The White House has suggested that President Obama would veto the measure over concerns that it would open the U.S. up to lawsuits in other countries.
“The president of the United States continues to harbor serious concerns that this legislation would make the United States vulnerable in other court systems around the world,” White House press secretary Josh Earnest said in May.
If he does, Congress would be in a position to override Obama’s veto for the first time in his presidency. More than two-thirds of the members of the House and Senate support the proposal, which Saudi Arabia has criticized.
"There are always diplomatic considerations that get in the way of justice, but if a court proves the Saudis were complicit in 9/11, they should be held accountable," Sen. Chuck Schumer, D-New York, said in a statement today.
Rep. Lee Zeldin, R-New York, said the bill would help the families looking for "closure" 15 years after the attacks.
The bill cleared the House shortly before noon, after the chamber commemorated the 15th anniversary of 9/11 in a ceremony on the House steps.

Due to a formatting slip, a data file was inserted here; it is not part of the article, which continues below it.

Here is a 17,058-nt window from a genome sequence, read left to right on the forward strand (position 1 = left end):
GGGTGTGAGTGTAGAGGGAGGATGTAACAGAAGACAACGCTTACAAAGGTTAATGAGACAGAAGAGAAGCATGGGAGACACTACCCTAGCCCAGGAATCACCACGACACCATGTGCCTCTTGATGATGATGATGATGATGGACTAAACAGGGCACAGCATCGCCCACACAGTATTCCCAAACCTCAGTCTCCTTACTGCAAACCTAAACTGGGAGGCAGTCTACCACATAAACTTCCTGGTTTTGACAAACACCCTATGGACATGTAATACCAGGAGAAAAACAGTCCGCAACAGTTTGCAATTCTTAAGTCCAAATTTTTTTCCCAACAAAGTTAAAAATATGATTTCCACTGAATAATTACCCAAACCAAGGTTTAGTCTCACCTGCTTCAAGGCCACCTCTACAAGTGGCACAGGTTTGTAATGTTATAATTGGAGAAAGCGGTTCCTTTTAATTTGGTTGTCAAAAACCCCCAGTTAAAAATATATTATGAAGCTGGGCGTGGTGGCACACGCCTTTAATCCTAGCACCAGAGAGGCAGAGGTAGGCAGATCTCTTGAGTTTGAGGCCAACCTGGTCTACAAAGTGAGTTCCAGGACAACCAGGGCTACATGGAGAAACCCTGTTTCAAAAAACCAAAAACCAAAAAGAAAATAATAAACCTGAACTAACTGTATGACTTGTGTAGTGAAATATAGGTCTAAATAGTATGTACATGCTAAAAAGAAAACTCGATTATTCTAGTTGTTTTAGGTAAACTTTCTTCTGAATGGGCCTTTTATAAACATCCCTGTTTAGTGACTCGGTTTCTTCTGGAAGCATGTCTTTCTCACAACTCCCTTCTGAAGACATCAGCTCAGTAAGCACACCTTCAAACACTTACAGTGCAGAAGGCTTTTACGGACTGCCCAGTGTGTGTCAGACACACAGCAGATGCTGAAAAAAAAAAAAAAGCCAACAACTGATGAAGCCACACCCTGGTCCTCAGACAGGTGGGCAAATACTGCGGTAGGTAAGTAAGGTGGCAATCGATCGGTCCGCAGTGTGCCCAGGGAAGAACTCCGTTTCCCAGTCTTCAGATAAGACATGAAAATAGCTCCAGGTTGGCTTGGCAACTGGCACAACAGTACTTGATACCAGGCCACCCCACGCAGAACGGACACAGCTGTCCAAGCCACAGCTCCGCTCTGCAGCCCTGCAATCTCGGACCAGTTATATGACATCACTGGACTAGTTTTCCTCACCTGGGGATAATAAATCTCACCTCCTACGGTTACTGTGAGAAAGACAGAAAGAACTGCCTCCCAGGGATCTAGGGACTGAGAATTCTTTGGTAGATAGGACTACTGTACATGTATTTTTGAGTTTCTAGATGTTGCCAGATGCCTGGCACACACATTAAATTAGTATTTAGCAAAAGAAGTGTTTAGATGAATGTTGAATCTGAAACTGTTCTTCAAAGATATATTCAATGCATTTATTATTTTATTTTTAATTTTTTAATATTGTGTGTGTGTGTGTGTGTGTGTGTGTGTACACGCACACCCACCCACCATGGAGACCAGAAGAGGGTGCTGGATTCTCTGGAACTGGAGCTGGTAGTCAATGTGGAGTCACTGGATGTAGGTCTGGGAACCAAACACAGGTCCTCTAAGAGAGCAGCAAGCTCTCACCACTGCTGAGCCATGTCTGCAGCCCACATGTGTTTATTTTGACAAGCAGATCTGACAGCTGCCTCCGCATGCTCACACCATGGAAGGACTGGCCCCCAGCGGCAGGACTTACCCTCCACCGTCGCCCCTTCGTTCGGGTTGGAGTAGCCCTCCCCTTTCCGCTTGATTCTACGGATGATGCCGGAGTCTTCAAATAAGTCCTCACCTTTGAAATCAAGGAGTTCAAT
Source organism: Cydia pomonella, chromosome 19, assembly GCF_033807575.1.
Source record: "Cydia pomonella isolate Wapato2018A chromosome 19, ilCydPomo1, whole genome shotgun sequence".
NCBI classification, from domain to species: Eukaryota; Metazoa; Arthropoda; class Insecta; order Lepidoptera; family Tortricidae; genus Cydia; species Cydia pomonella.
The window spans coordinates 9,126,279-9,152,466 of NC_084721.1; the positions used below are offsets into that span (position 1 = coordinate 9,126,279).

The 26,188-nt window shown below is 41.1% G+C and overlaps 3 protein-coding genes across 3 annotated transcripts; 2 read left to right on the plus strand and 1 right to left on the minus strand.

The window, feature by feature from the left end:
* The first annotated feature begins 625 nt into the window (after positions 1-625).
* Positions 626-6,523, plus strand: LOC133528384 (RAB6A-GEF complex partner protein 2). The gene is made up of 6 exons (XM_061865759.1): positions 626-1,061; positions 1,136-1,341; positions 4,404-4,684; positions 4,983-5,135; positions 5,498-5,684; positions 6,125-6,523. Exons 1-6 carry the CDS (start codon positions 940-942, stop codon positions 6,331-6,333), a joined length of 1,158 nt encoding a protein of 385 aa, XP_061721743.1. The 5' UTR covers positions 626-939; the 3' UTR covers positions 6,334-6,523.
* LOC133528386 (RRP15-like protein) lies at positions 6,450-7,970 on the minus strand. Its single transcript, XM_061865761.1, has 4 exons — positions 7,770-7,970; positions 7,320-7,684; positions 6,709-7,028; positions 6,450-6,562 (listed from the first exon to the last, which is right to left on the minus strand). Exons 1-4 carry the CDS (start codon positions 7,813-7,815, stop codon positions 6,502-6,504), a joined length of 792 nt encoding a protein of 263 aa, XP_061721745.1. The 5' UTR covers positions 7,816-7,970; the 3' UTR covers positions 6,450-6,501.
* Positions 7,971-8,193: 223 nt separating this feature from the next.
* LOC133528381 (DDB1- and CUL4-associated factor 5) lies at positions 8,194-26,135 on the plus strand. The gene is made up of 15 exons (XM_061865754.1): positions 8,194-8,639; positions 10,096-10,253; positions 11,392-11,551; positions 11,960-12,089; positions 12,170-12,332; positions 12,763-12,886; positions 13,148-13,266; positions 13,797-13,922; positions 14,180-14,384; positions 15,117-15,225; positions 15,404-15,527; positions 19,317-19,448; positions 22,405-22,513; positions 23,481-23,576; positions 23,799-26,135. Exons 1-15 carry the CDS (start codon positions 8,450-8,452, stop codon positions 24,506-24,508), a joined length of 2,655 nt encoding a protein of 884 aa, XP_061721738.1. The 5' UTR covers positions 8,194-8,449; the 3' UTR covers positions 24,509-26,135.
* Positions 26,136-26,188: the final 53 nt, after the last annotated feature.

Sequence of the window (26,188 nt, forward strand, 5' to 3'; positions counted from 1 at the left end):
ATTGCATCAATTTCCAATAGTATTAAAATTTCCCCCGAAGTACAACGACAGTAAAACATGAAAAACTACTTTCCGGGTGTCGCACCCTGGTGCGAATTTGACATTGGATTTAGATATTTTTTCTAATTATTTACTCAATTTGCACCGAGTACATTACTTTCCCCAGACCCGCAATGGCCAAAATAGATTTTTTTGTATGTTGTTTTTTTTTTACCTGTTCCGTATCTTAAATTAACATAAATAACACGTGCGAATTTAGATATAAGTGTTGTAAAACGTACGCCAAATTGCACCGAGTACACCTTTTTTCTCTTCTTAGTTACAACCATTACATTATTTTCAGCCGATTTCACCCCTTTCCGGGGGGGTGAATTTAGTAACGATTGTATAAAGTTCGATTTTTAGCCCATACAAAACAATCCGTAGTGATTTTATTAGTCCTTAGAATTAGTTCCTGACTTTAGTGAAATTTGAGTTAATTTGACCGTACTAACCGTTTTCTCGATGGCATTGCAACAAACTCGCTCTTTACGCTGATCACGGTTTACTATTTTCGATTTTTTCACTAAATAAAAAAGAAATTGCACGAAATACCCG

Many 9/11 families traveled from New York this morning to watch the vote from the House gallery.
The vote comes after the intelligence community released 28 classified pages of Congress' first investigation into the Sept. 11 attacks, which described ties between several of the hijackers and individuals loyal to Saudi Arabia. Saudi officials have denied any connection to the terrorist attack. Intelligence officials say the information was preliminary and was further investigated in later 9/11 probes.
The Saudi Arabian government declined to comment on the House vote.
ABC News' Justin Fishel contributed to this report.